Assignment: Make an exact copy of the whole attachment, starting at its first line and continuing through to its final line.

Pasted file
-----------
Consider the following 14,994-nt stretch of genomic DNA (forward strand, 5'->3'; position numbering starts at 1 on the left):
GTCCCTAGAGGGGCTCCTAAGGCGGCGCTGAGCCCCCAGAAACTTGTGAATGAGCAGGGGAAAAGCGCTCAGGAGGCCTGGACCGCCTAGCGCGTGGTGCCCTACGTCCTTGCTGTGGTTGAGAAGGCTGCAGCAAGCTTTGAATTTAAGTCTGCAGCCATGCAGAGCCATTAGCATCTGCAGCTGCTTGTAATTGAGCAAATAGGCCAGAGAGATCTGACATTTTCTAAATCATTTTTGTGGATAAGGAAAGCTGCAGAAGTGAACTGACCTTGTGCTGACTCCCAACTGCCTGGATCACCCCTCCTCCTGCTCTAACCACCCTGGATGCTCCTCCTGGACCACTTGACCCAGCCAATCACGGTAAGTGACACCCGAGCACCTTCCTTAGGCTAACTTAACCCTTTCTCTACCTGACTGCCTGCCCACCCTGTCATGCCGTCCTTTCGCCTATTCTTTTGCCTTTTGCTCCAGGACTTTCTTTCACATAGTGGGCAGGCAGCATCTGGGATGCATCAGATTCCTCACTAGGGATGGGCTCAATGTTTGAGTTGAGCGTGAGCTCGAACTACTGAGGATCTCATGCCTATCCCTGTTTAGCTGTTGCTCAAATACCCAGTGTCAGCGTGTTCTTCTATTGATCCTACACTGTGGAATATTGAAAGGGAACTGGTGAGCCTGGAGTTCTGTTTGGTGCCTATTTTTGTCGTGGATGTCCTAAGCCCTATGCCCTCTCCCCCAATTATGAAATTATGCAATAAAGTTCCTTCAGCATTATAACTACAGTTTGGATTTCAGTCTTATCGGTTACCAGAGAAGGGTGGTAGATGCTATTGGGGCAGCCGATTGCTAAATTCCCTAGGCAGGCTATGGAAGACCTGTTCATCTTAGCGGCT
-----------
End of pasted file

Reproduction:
Consider the following 14,994-nt stretch of genomic DNA (forward strand, 5'->3'; position numbering starts at 1 on the left):
GTCCCTAGAGGGGCTCCTAAGGCGGCGCTGAGCCCCCAGAAACTTGTGAATGAGCAGGGGAAAAGCGCTCAGGAGGCCTGGACCGCCTAGCGCGTGGTGCCCTACGTCCTTGCTGTGGTTGAGAAGGCTGCAGCAAGCTTTGAATTTAAGTCTGCAGCCATGCAGAGCCATTAGCATCTGCAGCTGCTTGTAATTGAGCAAATAGGCCAGAGAGATCTGACATTTTCTAAATCATTTTTGTGGATAAGGAAAGCTGCAGAAGTGAACTGACCTTGTGCTGACTCCCAACTGCCTGGATCACCCCTCCTCCTGCTCTAACCACCCTGGATGCTCCTCCTGGACCACTTGACCCAGCCAATCACGGTAAGTGACACCCGAGCACCTTCCTTAGGCTAACTTAACCCTTTCTCTACCTGACTGCCTGCCCACCCTGTCATGCCGTCCTTTCGCCTATTCTTTTGCCTTTTGCTCCAGGACTTTCTTTCACATAGTGGGCAGGCAGCATCTGGGATGCATCAGATTCCTCACTAGGGATGGGCTCAATGTTTGAGTTGAGCGTGAGCTCGAACTACTGAGGATCTCATGCCTATCCCTGTTTAGCTGTTGCTCAAATACCCAGTGTCAGCGTGTTCTTCTATTGATCCTACACTGTGGAATATTGAAAGGGAACTGGTGAGCCTGGAGTTCTGTTTGGTGCCTATTTTTGTCGTGGATGTCCTAAGCCCTATGCCCTCTCCCCCAATTATGAAATTATGCAATAAAGTTCCTTCAGCATTATAACTACAGTTTGGATTTCAGTCTTATCGGTTACCAGAGAAGGGTGGTAGATGCTATTGGGGCAGCCGATTGCTAAATTCCCTAGGCAGGCTATGGAAGACCTGTTCATCTTAGCGGCT